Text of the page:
Johne’s Disease is a chronic bacterial infection of the intestine of animals, including cows. The disease is caused by Mycobacterium avium paratuberculosis (MAP). The target for MAP is the gastrointestinal tract, primarily the distal ileum. Calves swallow the organism via contaminated milk, water, feed, or even amniotic fluid. Yes, calves can be infected by the cow before birth. The infection in the ileum persists for years without any signs of infection, the animal is infected but is not sick and is not responding to the infection in any visible way. The MAP organism somehow turns off the bacteria fighting mechanism in the animal. Eventually the cow loses the battle with MAP and the infection spreads throughout the animal. Clinical signs, diarrhea, weight loss, and low production, usually begin to appear at this point and the cow only now, after years of infection, reliably produces the signal of the infection detectable by lab tests for antibody in the milk or blood. Unfortunately, the cow has been shedding MAP and potentially exposing calves this whole time. As the cow show signs and blood tests become positive, the cow is shedding more MAP and contaminating the environment. As the disease progresses the shedding increases.
How common is Johnes? A study in 2007 found 68% of the dairy herds in the USA were culture-positive. Considering the above information and the sensitivity of cultures, this 68% yields an estimated true herd prevalence of over 90%. When I did some herd ELISA testing for Johne’s many years ago, I was not able to find a negative herdmin Central Texas. So, everyone has infected cows. The question becomes, do the cows stay in your herd long enough to show clinical signs. Maybe not, since Johne’s is an immunosuppressive disease, most cows will leave the herd due to the direct impact of other diseases such as mastitis, metritis, or pneumonia which are more common in Johne’s positive cows than in negative cows. So. if you embark on a Johne’s control program, monitor the prevalence of all disease in your herd to see the benefits.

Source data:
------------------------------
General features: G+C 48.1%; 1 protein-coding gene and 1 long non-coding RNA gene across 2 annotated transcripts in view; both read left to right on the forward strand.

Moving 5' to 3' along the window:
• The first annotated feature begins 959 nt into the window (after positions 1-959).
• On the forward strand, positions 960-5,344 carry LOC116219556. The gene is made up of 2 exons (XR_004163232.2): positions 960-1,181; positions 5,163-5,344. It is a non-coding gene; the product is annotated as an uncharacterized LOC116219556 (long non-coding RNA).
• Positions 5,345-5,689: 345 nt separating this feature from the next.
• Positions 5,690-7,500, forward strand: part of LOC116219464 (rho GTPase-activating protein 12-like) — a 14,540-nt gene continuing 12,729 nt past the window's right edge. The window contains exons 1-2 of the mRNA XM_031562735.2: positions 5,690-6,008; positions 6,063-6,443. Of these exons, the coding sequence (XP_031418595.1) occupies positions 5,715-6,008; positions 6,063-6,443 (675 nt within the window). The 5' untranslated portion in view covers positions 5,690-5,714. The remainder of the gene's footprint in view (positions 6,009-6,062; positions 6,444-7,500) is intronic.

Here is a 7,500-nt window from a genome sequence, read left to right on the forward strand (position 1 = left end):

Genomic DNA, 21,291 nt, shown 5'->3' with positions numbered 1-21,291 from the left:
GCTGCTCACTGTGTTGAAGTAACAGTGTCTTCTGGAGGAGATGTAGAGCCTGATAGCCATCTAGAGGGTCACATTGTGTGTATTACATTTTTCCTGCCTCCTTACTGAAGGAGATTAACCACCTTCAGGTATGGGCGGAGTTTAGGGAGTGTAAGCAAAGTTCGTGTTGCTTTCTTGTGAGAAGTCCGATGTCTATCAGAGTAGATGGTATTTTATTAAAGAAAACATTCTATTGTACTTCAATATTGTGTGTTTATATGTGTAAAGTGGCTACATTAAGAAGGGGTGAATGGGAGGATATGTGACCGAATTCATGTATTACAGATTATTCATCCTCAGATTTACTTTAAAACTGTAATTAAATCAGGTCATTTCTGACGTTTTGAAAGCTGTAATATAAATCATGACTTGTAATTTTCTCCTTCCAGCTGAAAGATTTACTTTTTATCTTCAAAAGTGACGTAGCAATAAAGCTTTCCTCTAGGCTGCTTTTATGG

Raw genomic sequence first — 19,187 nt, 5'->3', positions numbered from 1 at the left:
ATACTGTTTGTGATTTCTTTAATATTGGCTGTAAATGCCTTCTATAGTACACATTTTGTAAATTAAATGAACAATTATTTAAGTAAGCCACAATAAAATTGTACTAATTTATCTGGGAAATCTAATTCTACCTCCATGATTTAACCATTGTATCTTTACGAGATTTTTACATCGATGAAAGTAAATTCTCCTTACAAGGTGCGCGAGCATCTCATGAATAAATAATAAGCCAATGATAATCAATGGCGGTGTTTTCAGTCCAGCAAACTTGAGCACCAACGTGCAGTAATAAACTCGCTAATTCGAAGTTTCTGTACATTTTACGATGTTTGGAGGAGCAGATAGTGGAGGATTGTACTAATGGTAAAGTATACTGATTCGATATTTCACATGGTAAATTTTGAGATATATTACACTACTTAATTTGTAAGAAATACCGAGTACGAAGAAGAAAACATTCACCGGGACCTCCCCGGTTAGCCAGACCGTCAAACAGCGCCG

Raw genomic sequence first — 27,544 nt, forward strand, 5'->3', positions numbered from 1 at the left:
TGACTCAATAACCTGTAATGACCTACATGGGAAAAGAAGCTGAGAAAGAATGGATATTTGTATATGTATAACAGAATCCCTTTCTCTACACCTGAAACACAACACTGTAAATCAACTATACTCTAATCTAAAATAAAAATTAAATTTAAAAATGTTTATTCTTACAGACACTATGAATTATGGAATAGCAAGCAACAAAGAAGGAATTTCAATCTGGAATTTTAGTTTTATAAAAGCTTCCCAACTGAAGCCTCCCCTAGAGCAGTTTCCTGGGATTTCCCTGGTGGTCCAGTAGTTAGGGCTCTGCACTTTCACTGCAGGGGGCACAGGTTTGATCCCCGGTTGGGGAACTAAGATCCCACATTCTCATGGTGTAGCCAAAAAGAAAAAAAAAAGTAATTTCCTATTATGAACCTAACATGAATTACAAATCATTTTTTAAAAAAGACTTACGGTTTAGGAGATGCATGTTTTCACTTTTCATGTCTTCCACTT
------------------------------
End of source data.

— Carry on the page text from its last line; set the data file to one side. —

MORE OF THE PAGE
Johne’s control is not difficult, it takes time and effort. Sanitation and manure management are critical. You must protect your young stock by preventing ingestion of milk, water, or feed that contains MAP. Remember MAP can be anywhere that there is manure. Start with a clean calving area. Wait for feet to be showing before moving the parturient cow to the calving area. As soon as the calf is born, move the cow from the calving area to minimize manure contamination of the area. Move the calf to a clean hutch. Feed the calf pasteurized colostrum that should be MAP free. Thereafter, feed the calf only pasteurized milk or milk replacer. Do not allow cows to mingle with the calves. Feed monensin from birth to all calves and to cows throughout the full production cycle. Monensin suppresses MAP. Once a good control program is in place that keeps cows and their manure away from calves, you can start on a testing program. A reasonable program is to PCR test all cows at dry off by collecting at least 3 grams of manure from each cow. Properly label, package and ship the samples to the lab that can pool the most samples. TVMDL will only do 3 samples in a pool. Wisconsin VDL will do 5 samples per pool. Accession fees and shipping may negate the difference in pool size, depending on how many pools turn up positive. Once a cow is positive, assume she is positive for life. If you cannot cull her, breed her to beef semen and sell her calf at birth. Avoid keeping calves born to positive cows and use colostrum from positive cows only if absolutely needed and be sure it is pasteurized. Since most of the cows in the hospital pen are often Johne’s positive, avoid feeding hospital milk. Fresh cow milk is higher in antibodies that are very good for the calf compared to hospital milk. Also consider pasture drainage, water sources, and cropping practices that can produce MAP contaminated feed. This column was sourced from, and for further information see https://johnes.org, www.crohnscolitisfoundation.org, and www.rolfbenirschke.com. Also remember that everything you do to control Johne’s will also help control salmonella.